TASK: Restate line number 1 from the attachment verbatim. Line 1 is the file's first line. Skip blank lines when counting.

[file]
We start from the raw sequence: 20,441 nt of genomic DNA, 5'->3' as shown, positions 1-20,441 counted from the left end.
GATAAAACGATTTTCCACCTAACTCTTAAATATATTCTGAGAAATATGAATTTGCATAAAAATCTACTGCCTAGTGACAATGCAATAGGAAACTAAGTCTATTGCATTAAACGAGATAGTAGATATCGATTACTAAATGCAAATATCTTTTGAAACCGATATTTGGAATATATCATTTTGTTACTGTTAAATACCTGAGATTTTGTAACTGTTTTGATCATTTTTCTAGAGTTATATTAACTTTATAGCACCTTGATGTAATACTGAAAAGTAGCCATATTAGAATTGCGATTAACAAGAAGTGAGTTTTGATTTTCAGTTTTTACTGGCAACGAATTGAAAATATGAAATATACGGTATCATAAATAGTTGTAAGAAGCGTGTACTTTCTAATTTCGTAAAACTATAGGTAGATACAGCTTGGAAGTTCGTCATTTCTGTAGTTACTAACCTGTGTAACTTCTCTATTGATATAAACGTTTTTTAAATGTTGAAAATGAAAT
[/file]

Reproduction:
We start from the raw sequence: 20,441 nt of genomic DNA, 5'->3' as shown, positions 1-20,441 counted from the left end.